Don Behm's April 19, 2008 Milwaukee Journal-Sentinel article goes on at length about the "swelling sanitary sewers," but no mention is made between this phenomenon and it's connection to urban sprawl. This is a glaring and puzzling omission.
As Dr. Jane Frankenberger, an Assistant Professor in Agricultural and Biological Engineering at Purdue University, reports, "The fate of rain that falls on the land is strongly affected by land use. In a forest or grassy area, most rain soaks into the soil (infiltrates), where it eventually is used by growing plants or percolates to ground water. Ground water flows slowly into streams, usually over a period of months, providing steady base flow (flow in streams in times without rainfall) that fish and other aquatic life need. By contrast, most rain that falls on a parking lot runs off immediately, often draining into storm sewers that transport it to a stream or ditch."
As noted by the Envirocast Weather & Watershed Newsletter, "Impervious surfaces can create a number of environmental challenges, such as more frequent and severe urban floods, ... and pollution in the form of storm water runoff." The more we build endlessly upon open space, paving parking lots and highways, we are diverting water with deleterious effects.
American Rivers, of the Natural Resources Defense Council and Smart Growth America, explains, "... sprawl not only pollutes our water, it also reduces our supplies. As the impervious surfaces that characterize sprawling development -- roads, parking lots, driveways and roofs -- replace meadows and forests, rain no longer can seep into the ground to replenish our aquifers. Instead, it is swept away by gutters and sewer systems."
The Alliance for the Great Lakes in the 2007 The Great Lakes Water Quality Agreement inform, "The systems [sewage treatment] are aging and many are inadequate to meet currents needs, including the increased volume of wastewater imposed by suburban growth."
Sprawl and Big Box stores and strip malls are integral in creating impervious surfaces, as detailed by the Sierra Club, "Big Box stores like Wal-Mart threaten our landscape, our communities and the environment by building on the fringe of town, paving vast areas for stores and parking lots, and undermining the economic health of existing downtown shopping areas...Large parking lots contribute directly to non-point source water pollution, which is the leading cause of water pollution in the U.S. Each acre of impermeable parking surface produces runoff of 25,000 gallons of water during a 1 inch storm. By contrast, a one-acre undeveloped site only has runoff of 2,700 gallons during the same storm. Runoff from impermeable surfaces leads to erosion, flooding, and the flow of pollutants like oil, chemicals, bacteria and heavy metals into waterways."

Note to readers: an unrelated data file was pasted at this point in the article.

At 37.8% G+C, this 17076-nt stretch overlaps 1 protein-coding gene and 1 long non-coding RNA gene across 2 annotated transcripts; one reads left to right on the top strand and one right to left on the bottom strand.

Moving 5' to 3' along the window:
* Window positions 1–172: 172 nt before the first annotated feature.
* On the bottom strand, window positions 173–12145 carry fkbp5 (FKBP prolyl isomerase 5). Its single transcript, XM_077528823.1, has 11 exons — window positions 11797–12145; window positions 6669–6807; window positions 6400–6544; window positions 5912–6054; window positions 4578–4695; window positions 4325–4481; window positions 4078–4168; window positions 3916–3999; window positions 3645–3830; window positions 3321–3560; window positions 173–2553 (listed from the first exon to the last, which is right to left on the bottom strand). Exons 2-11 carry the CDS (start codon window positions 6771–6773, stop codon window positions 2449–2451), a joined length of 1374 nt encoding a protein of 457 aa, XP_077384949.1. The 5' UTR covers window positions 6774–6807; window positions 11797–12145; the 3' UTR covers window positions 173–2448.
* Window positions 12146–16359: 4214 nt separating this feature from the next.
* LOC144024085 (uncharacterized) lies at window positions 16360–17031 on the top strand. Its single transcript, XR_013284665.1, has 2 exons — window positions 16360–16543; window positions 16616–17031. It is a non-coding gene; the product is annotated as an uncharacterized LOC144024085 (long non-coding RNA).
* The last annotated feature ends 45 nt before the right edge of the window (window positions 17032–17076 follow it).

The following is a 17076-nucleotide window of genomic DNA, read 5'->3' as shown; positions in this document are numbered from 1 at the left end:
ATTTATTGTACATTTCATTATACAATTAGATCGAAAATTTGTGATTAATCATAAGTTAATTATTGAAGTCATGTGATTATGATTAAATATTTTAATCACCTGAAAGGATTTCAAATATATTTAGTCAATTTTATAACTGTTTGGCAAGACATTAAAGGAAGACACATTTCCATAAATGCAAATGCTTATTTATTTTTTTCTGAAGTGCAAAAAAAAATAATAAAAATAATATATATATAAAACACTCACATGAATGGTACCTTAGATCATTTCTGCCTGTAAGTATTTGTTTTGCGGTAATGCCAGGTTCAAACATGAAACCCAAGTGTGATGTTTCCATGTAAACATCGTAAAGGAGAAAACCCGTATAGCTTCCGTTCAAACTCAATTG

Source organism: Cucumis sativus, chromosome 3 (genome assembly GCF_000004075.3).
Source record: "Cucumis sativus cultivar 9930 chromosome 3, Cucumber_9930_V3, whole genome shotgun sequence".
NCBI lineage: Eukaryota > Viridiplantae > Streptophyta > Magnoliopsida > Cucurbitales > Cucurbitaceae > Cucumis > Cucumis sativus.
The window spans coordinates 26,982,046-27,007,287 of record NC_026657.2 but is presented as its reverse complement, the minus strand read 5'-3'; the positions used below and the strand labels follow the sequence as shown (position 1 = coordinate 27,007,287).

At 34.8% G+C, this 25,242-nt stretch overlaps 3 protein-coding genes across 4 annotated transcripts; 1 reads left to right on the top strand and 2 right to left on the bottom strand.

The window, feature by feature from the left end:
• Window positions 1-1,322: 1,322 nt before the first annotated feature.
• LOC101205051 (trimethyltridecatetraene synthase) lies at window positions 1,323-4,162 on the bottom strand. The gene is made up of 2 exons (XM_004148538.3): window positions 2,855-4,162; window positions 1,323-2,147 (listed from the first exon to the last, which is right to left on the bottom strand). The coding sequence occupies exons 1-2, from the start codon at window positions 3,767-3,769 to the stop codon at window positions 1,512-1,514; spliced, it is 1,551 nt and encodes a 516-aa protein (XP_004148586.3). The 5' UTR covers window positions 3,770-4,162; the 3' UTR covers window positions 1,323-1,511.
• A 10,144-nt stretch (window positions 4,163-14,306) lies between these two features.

With some suburban areas already fearing the possibility of running out of water, the fact that, "Sprawling development slows the replenishment of underground aquifers, making it harder for communities to cope with drought," as noted by Cat Lazaroff of the Environment News Service, should be a major point of discussion when we are speaking about sewer and sanitation problems and resolutions. In the same article, Betty Otto of American Rivers affirms, "Sprawl development is literally sending billions of gallons of badly needed water down the drain each year ... the storm drain"
The National Resource Defense Council elucidates, "Haphazard sprawl development also brings runoff water pollution to more and more watersheds, degrading streams, lakes, and estuaries. Natural landscapes, such as forests, wetlands, and grasslands, are typically varied and porous. They trap rainwater and snowmelt and filter it into the ground slowly. When there is runoff, it tends to reach receiving waterways gradually. Cities and suburbs, by contrast, are characterized by large paved or covered surfaces that are impervious to rain. Instead of percolating slowly into the ground, storm water becomes trapped above these surfaces, accumulates, and runs off in large amounts into waterways, picking up pollutants as it goes."
Here again, yet another crucial issue the media should be leading the discussion on, but sadly are only reporting a, meaningless without full context, portion of the story. They should be forcing our politicians and corporations to think big about and tackle such an immediate need. Fostering debate, thereby leading the charge to develop sustainable policies dealing with sprawl, sanitation, and, in general, the environment.